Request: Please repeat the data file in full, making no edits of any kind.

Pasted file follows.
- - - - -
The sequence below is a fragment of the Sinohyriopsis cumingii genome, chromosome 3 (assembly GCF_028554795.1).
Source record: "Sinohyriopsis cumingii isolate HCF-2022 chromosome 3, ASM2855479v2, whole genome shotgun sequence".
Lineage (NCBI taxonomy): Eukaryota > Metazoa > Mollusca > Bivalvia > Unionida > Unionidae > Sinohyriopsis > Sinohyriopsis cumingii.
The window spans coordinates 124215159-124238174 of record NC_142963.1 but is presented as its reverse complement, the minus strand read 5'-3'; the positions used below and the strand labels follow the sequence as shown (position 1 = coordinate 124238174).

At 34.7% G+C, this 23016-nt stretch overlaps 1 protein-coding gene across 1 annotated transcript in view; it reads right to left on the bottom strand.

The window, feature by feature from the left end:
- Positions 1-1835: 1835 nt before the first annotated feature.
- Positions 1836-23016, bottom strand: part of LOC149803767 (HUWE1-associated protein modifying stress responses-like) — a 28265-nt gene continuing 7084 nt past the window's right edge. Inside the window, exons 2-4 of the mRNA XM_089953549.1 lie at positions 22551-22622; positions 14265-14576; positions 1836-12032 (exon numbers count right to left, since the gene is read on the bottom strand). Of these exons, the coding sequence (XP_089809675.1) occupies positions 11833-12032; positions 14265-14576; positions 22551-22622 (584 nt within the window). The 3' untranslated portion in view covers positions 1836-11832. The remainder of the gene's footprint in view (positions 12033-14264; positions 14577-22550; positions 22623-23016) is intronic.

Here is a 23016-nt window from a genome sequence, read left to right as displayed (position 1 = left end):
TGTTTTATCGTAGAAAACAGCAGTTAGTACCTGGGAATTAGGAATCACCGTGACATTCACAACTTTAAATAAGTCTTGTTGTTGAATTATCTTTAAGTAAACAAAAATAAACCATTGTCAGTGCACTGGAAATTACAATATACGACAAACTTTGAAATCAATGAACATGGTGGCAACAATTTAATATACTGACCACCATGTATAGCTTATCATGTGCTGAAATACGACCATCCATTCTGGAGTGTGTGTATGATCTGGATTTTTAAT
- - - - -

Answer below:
The sequence below is a fragment of the Sinohyriopsis cumingii genome, chromosome 3 (assembly GCF_028554795.1).
Source record: "Sinohyriopsis cumingii isolate HCF-2022 chromosome 3, ASM2855479v2, whole genome shotgun sequence".
Lineage (NCBI taxonomy): Eukaryota > Metazoa > Mollusca > Bivalvia > Unionida > Unionidae > Sinohyriopsis > Sinohyriopsis cumingii.
The window spans coordinates 124215159-124238174 of record NC_142963.1 but is presented as its reverse complement, the minus strand read 5'-3'; the positions used below and the strand labels follow the sequence as shown (position 1 = coordinate 124238174).

At 34.7% G+C, this 23016-nt stretch overlaps 1 protein-coding gene across 1 annotated transcript in view; it reads right to left on the bottom strand.

The window, feature by feature from the left end:
- Positions 1-1835: 1835 nt before the first annotated feature.
- Positions 1836-23016, bottom strand: part of LOC149803767 (HUWE1-associated protein modifying stress responses-like) — a 28265-nt gene continuing 7084 nt past the window's right edge. Inside the window, exons 2-4 of the mRNA XM_089953549.1 lie at positions 22551-22622; positions 14265-14576; positions 1836-12032 (exon numbers count right to left, since the gene is read on the bottom strand). Of these exons, the coding sequence (XP_089809675.1) occupies positions 11833-12032; positions 14265-14576; positions 22551-22622 (584 nt within the window). The 3' untranslated portion in view covers positions 1836-11832. The remainder of the gene's footprint in view (positions 12033-14264; positions 14577-22550; positions 22623-23016) is intronic.

Here is a 23016-nt window from a genome sequence, read left to right as displayed (position 1 = left end):
TGTTTTATCGTAGAAAACAGCAGTTAGTACCTGGGAATTAGGAATCACCGTGACATTCACAACTTTAAATAAGTCTTGTTGTTGAATTATCTTTAAGTAAACAAAAATAAACCATTGTCAGTGCACTGGAAATTACAATATACGACAAACTTTGAAATCAATGAACATGGTGGCAACAATTTAATATACTGACCACCATGTATAGCTTATCATGTGCTGAAATACGACCATCCATTCTGGAGTGTGTGTATGATCTGGATTTTTAAT